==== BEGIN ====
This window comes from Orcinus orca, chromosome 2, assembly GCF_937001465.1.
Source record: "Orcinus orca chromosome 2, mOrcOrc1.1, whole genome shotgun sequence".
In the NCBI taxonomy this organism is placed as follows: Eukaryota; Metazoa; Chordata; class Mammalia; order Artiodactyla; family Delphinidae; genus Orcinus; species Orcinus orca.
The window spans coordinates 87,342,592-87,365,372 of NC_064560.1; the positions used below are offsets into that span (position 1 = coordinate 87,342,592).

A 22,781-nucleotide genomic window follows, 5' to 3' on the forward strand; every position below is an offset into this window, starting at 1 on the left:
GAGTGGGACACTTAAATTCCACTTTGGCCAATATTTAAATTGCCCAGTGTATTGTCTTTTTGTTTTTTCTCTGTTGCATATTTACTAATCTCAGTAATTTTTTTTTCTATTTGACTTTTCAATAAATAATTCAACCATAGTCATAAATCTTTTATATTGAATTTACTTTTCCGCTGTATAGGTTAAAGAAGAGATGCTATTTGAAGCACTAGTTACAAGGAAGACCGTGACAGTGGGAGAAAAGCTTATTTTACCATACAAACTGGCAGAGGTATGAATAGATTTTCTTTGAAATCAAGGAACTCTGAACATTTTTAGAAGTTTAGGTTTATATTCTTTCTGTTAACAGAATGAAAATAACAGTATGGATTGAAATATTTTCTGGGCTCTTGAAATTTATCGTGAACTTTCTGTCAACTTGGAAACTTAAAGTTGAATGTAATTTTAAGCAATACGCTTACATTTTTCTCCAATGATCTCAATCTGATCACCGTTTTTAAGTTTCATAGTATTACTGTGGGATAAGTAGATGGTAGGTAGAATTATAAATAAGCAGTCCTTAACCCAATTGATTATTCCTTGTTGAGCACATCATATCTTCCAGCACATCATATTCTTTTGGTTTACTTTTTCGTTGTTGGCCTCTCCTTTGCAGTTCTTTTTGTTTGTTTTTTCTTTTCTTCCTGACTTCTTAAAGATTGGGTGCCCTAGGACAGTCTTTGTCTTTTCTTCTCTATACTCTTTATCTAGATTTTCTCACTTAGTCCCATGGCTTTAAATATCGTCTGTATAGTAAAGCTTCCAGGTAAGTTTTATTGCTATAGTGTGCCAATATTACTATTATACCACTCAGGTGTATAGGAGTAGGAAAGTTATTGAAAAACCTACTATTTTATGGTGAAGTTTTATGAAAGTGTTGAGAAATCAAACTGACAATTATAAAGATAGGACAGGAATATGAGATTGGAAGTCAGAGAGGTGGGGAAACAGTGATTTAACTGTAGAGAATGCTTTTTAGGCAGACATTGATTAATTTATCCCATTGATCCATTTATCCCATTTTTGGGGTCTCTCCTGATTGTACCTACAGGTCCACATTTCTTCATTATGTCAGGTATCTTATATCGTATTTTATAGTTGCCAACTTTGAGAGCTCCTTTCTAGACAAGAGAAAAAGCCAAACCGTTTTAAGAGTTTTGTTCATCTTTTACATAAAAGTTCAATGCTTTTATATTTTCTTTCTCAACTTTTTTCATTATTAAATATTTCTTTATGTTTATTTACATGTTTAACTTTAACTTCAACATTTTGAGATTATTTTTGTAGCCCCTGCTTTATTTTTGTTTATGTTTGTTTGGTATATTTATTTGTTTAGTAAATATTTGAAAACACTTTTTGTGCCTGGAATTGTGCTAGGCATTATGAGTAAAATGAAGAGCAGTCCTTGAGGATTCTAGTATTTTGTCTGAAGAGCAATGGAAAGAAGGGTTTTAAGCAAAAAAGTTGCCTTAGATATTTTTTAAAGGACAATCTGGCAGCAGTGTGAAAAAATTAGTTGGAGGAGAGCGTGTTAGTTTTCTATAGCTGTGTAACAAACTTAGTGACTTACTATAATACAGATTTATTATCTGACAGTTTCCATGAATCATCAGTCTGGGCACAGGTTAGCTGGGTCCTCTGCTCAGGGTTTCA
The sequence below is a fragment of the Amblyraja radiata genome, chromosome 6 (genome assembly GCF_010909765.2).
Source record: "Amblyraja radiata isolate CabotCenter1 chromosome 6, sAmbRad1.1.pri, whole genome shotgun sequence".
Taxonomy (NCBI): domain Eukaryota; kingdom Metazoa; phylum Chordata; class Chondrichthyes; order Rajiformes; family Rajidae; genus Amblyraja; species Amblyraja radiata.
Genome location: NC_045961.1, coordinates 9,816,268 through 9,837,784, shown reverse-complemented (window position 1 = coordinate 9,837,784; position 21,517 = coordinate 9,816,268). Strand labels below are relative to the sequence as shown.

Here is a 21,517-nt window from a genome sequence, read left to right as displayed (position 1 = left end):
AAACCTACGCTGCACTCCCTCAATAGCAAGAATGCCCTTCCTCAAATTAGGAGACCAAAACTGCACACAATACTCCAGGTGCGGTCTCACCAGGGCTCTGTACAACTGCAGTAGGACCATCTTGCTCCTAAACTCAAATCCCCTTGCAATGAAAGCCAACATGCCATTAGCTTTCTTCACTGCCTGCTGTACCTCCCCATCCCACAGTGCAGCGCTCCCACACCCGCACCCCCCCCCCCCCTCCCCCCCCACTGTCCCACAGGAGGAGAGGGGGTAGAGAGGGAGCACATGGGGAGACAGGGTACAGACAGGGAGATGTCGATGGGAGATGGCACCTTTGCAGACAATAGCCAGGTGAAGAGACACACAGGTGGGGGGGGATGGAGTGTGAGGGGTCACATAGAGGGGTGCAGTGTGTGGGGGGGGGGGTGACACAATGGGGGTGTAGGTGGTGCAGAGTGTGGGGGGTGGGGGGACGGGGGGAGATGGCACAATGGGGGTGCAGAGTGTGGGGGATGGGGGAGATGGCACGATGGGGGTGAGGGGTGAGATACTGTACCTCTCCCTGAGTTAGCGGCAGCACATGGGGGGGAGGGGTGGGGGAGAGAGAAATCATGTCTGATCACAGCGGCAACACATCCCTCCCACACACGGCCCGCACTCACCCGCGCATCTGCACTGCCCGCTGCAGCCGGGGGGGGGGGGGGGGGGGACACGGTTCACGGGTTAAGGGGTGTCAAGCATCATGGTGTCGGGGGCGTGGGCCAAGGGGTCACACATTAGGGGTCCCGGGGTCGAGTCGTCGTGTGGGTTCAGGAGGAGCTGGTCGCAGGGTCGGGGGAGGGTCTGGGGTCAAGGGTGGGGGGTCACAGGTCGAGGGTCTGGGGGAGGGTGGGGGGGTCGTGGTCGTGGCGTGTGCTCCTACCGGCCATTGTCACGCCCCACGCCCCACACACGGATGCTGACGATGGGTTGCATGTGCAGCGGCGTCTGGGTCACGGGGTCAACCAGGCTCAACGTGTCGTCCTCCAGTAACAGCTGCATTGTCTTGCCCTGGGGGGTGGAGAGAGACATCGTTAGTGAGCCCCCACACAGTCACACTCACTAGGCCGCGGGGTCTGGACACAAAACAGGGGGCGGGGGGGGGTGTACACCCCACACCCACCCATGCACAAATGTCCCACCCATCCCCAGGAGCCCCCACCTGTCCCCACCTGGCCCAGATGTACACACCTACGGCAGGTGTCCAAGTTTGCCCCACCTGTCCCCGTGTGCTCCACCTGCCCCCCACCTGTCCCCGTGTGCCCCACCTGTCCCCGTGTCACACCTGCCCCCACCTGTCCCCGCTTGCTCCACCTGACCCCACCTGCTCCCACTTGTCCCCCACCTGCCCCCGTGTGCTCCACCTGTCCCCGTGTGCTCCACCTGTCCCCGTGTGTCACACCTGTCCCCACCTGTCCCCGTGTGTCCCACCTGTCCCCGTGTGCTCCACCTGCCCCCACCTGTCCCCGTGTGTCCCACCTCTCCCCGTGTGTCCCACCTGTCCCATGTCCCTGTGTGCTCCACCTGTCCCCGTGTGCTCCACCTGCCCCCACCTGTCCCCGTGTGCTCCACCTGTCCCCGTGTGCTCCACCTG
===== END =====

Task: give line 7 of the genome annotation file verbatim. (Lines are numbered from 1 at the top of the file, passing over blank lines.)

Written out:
The sequence below is a fragment of the Amblyraja radiata genome, chromosome 6 (genome assembly GCF_010909765.2).